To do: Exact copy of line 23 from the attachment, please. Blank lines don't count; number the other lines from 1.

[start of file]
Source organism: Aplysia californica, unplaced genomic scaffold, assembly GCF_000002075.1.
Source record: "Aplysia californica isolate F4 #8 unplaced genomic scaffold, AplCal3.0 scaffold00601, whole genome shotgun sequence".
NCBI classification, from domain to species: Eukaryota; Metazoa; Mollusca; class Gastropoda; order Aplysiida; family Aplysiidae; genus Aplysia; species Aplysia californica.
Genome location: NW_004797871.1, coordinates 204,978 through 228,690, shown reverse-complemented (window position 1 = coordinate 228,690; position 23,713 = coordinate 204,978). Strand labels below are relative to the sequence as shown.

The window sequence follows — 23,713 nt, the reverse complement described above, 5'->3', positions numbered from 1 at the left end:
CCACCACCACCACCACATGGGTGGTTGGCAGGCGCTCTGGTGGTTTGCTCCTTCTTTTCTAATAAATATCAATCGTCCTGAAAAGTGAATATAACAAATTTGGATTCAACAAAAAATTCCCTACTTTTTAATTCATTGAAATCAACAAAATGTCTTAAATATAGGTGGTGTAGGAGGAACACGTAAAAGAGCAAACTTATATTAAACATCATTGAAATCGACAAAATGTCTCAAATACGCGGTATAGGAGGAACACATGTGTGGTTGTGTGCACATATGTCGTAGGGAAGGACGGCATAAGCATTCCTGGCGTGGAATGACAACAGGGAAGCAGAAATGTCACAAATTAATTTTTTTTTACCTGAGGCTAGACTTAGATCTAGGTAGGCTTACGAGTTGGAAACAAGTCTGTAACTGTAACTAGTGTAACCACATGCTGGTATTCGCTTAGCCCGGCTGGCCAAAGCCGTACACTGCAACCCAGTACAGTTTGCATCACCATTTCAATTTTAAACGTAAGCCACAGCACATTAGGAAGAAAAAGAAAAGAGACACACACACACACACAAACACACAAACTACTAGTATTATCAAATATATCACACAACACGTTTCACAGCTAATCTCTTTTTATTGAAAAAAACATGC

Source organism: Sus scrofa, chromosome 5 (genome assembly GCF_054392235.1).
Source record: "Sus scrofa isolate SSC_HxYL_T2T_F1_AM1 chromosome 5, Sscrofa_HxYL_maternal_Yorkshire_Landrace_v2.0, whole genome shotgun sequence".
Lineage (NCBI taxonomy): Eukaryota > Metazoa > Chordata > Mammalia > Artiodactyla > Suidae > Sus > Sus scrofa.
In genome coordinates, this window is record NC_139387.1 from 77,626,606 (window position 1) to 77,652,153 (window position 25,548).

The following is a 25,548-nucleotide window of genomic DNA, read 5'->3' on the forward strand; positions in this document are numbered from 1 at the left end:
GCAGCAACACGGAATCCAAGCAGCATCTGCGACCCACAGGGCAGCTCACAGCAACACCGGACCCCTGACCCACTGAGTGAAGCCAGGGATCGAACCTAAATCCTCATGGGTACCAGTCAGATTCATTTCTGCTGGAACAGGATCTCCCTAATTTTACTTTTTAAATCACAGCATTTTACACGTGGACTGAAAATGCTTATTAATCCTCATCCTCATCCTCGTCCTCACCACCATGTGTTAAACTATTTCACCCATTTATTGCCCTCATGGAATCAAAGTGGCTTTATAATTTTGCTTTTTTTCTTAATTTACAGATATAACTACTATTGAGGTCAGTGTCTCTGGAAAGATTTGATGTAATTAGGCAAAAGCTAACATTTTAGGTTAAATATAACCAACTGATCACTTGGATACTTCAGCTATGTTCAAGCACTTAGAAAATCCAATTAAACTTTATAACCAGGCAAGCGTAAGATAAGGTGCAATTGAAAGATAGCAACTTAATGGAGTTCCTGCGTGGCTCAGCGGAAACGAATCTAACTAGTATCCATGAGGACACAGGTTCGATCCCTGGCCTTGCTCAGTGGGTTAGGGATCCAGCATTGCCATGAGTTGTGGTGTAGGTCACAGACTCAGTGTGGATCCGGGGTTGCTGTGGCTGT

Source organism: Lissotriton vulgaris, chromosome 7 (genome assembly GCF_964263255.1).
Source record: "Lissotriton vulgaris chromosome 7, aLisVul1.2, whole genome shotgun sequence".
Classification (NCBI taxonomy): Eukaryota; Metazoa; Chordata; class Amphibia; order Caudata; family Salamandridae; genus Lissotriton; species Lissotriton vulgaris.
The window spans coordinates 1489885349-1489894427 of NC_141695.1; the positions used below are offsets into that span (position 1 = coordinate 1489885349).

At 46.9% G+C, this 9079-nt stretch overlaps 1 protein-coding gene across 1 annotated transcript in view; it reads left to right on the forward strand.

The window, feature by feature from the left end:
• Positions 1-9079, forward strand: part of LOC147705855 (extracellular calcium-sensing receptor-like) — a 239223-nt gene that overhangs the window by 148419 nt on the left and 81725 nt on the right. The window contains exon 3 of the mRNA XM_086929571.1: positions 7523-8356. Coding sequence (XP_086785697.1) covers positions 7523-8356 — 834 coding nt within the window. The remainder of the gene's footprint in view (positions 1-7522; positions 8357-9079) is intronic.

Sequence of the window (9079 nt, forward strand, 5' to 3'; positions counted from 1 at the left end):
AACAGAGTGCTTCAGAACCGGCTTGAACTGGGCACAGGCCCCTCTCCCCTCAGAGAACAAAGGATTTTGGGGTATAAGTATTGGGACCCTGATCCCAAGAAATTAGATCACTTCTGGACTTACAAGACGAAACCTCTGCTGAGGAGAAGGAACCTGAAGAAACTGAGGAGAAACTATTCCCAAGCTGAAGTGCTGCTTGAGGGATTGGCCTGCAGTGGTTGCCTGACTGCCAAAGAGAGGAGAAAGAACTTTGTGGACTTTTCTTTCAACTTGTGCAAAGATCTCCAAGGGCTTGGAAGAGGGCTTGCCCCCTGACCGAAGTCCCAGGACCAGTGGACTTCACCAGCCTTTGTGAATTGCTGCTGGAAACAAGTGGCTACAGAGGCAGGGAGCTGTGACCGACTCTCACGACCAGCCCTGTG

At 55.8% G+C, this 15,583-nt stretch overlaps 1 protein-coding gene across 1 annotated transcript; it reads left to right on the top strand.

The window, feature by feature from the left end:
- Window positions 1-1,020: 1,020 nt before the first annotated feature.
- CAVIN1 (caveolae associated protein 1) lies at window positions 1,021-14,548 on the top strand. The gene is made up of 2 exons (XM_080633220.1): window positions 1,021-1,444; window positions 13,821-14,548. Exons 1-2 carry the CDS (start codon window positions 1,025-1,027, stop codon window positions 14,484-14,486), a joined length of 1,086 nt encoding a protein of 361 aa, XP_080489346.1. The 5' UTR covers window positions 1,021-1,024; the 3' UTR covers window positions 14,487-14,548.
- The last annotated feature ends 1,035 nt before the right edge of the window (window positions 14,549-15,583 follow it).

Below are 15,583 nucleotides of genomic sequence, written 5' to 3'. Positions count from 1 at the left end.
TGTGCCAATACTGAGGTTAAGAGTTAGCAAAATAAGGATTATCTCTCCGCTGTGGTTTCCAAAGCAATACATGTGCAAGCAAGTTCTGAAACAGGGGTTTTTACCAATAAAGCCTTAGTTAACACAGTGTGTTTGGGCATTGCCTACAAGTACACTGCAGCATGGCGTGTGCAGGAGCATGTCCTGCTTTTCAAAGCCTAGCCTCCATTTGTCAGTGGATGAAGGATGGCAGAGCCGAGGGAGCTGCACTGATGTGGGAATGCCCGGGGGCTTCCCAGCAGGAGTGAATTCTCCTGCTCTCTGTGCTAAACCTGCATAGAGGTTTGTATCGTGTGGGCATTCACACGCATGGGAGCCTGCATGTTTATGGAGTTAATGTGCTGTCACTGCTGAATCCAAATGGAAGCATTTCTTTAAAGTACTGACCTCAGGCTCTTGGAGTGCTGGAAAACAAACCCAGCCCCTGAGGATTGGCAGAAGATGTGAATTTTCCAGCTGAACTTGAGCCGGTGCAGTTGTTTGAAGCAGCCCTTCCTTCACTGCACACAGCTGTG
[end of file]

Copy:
The window, feature by feature from the left end: